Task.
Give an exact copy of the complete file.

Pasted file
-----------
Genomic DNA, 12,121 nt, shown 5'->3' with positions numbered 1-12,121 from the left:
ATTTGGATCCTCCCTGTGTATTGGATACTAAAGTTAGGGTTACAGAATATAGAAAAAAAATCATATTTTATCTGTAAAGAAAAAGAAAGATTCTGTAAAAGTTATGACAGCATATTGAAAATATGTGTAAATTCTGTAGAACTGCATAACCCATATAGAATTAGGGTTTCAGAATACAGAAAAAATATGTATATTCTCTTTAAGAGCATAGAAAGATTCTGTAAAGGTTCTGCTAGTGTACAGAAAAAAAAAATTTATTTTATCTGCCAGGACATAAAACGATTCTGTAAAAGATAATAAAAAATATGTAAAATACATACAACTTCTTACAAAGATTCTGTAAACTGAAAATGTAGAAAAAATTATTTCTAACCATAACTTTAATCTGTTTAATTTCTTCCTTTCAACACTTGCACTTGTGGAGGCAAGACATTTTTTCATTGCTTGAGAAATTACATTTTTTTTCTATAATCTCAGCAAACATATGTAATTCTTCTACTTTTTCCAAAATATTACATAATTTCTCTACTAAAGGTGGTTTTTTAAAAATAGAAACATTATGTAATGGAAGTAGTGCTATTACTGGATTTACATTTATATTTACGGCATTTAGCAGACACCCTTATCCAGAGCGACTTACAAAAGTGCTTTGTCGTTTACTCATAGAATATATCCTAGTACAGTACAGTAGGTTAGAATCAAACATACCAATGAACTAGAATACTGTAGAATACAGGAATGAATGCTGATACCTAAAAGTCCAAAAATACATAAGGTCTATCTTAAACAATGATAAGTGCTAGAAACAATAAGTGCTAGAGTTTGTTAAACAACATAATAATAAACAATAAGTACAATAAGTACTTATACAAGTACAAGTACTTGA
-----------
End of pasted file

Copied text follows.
Genomic DNA, 12,121 nt, shown 5'->3' with positions numbered 1-12,121 from the left:
ATTTGGATCCTCCCTGTGTATTGGATACTAAAGTTAGGGTTACAGAATATAGAAAAAAAATCATATTTTATCTGTAAAGAAAAAGAAAGATTCTGTAAAAGTTATGACAGCATATTGAAAATATGTGTAAATTCTGTAGAACTGCATAACCCATATAGAATTAGGGTTTCAGAATACAGAAAAAATATGTATATTCTCTTTAAGAGCATAGAAAGATTCTGTAAAGGTTCTGCTAGTGTACAGAAAAAAAAAATTTATTTTATCTGCCAGGACATAAAACGATTCTGTAAAAGATAATAAAAAATATGTAAAATACATACAACTTCTTACAAAGATTCTGTAAACTGAAAATGTAGAAAAAATTATTTCTAACCATAACTTTAATCTGTTTAATTTCTTCCTTTCAACACTTGCACTTGTGGAGGCAAGACATTTTTTCATTGCTTGAGAAATTACATTTTTTTTCTATAATCTCAGCAAACATATGTAATTCTTCTACTTTTTCCAAAATATTACATAATTTCTCTACTAAAGGTGGTTTTTTAAAAATAGAAACATTATGTAATGGAAGTAGTGCTATTACTGGATTTACATTTATATTTACGGCATTTAGCAGACACCCTTATCCAGAGCGACTTACAAAAGTGCTTTGTCGTTTACTCATAGAATATATCCTAGTACAGTACAGTAGGTTAGAATCAAACATACCAATGAACTAGAATACTGTAGAATACAGGAATGAATGCTGATACCTAAAAGTCCAAAAATACATAAGGTCTATCTTAAACAATGATAAGTGCTAGAAACAATAAGTGCTAGAGTTTGTTAAACAACATAATAATAAACAATAAGTACAATAAGTACTTATACAAGTACAAGTACTTGA